Springbok coach Jacques Nienaber was proud of his charges on Saturday after delivering a record 35-7 victory over New Zealand in their final Rugby World Cup warm-up game at Twickenham, but he said there was still work to do before they arrived in France and attempted to defend their title.
Nienaber said one of the main work-ons for the team leading up to their opening Rugby World Cup clash against Scotland in Marseille on Sunday, 10 August, was to round off the opportunities they create after allowing several chances to go begging in London.
Despite this, the Springboks outscored the All Blacks five tries to one.
“This was a proper test, and it was exactly what we wanted before the World Cup,” said Nienaber. “Wales play a different style of rugby to New Zealand, who pride themselves on their high intensity and high tempo game, so it was good preparation for us.
“That said, we have hard work ahead before the World Cup. We had several opportunities to score tries which we didn’t convert, so we’ll zoom in on that in Corsica and hopefully we can improve on that before our opening match.”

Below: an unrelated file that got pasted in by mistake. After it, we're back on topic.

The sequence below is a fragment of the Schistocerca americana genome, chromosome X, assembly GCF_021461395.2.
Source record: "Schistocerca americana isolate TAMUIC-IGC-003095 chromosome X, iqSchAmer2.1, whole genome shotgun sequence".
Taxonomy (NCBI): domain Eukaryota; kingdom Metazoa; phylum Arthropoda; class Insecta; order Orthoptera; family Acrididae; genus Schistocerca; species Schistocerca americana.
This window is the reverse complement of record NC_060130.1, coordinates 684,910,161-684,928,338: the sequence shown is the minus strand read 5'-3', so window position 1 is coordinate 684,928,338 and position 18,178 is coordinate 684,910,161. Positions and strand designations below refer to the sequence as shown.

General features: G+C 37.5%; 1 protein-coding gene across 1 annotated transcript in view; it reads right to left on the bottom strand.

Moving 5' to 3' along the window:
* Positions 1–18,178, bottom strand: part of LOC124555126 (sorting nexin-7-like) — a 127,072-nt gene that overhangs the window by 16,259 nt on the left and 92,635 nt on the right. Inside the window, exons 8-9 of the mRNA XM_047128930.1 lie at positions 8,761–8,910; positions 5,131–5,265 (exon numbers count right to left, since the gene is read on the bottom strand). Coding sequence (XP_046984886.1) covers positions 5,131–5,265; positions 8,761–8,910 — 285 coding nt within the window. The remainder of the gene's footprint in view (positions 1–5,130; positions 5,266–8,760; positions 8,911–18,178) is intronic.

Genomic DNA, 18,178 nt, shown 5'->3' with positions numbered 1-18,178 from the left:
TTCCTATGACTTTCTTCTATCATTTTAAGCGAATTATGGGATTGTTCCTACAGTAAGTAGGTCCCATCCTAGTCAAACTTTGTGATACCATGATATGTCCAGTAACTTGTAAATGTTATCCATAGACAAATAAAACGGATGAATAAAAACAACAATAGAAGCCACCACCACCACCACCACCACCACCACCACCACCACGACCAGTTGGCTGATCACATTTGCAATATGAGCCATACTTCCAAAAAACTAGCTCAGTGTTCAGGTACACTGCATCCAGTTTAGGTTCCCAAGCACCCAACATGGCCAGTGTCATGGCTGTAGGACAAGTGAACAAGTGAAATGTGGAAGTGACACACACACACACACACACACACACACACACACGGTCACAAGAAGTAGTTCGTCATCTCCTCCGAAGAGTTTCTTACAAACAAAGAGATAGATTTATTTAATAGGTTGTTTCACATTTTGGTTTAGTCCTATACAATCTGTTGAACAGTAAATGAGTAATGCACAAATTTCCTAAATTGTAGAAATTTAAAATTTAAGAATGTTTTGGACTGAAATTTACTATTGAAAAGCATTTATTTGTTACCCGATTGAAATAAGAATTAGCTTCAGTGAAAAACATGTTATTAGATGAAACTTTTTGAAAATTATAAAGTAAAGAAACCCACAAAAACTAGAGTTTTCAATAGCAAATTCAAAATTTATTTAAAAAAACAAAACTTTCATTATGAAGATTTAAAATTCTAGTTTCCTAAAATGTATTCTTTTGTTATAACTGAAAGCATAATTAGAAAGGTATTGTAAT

Springbok captain and flank Siya Kolisi praised the 80 000-strong crowd that made their way to Twickenham on what was a neutral ground for both teams – most of whom were South African supporters – and said: “It was amazing to see the number of South Africans lining the streets on the way to the stadium. The coaches told us before the match that whenever we need them they are here for us, and they came out strongly today.
“That’s why we couldn’t hold back in this match, we had to give it all, and we did that as a team.”
Commenting on the late injury withdrawal of Willie le Roux, who was replaced by Kwagga Smith after battling to recover sufficiently from a knock to the ribs at training, which saw a seven-one split in favour of the forwards, Nienaber said: “It was an unfortunate incident and we didn’t want to risk Willie.
“With the way games have been playing out, there are times when your forwards have to play in the backline, and this offered us the same option.
“It gave us a taste of how to manage things if we perhaps get an injury in a match. Obviously, the least risk would be selecting a five-three split, and a six-two split holds a little more risk, and then a seven-one split is the most-high risk.”
The Springboks will depart for a week-long training in Corsica on Saturday and will arrive at their Rugby World Cup base in Toulon on Sunday, 3 September.